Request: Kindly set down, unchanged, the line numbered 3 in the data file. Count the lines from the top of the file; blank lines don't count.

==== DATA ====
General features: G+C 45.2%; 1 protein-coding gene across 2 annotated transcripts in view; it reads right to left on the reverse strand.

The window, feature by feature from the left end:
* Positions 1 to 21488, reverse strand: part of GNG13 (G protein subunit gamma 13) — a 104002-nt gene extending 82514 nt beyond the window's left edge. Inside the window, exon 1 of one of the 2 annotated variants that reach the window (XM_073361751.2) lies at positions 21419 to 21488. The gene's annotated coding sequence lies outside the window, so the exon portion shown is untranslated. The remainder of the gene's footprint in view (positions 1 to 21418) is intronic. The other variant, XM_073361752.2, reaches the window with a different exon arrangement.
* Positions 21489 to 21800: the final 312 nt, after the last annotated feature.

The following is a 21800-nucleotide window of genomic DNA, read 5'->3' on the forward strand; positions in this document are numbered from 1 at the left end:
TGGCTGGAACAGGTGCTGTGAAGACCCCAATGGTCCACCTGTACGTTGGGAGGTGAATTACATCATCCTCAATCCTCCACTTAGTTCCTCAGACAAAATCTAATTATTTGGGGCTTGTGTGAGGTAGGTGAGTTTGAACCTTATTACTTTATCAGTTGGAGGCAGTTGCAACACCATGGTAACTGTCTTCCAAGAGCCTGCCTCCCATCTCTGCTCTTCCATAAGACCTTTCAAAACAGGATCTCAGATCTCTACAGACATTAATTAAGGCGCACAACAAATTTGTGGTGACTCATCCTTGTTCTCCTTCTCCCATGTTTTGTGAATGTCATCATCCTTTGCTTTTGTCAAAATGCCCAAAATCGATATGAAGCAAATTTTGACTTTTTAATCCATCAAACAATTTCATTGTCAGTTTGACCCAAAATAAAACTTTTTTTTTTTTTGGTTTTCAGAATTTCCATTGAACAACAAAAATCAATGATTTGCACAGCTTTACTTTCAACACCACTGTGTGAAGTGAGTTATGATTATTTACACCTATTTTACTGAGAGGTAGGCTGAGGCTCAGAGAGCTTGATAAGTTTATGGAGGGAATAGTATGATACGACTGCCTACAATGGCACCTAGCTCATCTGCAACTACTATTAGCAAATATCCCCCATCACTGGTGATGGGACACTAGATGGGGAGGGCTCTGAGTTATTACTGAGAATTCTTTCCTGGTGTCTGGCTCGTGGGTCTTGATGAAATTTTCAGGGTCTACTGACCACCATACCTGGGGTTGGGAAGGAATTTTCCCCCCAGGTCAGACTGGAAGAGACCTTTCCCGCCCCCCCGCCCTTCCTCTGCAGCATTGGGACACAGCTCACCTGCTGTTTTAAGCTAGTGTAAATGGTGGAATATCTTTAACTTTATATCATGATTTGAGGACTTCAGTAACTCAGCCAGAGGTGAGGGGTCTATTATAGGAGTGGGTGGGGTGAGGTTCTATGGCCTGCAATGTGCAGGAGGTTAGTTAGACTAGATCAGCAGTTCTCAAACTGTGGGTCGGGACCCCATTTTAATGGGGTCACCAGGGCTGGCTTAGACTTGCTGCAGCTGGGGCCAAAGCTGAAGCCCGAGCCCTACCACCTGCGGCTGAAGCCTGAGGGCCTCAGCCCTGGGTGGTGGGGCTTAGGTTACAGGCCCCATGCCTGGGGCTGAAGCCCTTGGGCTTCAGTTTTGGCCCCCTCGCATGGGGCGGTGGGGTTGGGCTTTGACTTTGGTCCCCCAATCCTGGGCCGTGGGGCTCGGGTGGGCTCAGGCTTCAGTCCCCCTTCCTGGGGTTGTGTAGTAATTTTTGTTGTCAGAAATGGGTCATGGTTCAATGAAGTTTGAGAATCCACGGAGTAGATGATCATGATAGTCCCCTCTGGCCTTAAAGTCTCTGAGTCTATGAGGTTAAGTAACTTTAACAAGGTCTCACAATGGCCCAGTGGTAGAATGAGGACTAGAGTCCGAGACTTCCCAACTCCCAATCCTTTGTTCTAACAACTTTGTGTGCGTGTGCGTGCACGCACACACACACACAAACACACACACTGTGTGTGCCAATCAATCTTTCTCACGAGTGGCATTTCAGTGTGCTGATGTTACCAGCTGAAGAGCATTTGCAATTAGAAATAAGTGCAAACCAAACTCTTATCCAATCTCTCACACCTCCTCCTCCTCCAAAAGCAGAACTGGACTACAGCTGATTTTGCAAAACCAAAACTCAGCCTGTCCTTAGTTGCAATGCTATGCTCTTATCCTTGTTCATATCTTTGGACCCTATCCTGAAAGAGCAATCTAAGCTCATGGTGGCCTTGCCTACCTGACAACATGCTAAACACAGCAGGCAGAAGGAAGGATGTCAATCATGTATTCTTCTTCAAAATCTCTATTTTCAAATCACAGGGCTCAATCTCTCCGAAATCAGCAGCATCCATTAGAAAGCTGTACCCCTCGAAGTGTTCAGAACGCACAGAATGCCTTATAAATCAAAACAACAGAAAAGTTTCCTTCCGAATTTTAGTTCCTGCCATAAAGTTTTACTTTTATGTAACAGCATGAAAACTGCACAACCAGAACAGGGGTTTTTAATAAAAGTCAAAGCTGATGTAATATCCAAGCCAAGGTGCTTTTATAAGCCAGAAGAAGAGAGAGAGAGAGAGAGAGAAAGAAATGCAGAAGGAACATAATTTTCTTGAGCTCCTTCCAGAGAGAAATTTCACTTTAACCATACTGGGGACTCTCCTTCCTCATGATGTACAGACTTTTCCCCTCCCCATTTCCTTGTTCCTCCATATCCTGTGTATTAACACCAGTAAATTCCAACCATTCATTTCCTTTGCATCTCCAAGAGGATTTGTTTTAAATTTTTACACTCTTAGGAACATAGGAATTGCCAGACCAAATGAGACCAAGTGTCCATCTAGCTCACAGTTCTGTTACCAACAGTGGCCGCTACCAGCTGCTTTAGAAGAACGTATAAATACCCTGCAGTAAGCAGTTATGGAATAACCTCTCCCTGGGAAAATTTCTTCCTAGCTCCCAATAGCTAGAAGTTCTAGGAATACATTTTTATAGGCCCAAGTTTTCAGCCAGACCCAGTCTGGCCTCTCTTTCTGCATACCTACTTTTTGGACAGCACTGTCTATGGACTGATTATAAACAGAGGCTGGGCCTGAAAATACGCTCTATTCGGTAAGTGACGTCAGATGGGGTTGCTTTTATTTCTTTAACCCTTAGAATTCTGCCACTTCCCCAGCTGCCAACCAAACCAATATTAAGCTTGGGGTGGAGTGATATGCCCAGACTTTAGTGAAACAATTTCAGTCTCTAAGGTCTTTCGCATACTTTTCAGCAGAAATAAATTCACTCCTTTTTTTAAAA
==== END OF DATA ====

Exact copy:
* Positions 1 to 21488, reverse strand: part of GNG13 (G protein subunit gamma 13) — a 104002-nt gene extending 82514 nt beyond the window's left edge. Inside the window, exon 1 of one of the 2 annotated variants that reach the window (XM_073361751.2) lies at positions 21419 to 21488. The gene's annotated coding sequence lies outside the window, so the exon portion shown is untranslated. The remainder of the gene's footprint in view (positions 1 to 21418) is intronic. The other variant, XM_073361752.2, reaches the window with a different exon arrangement.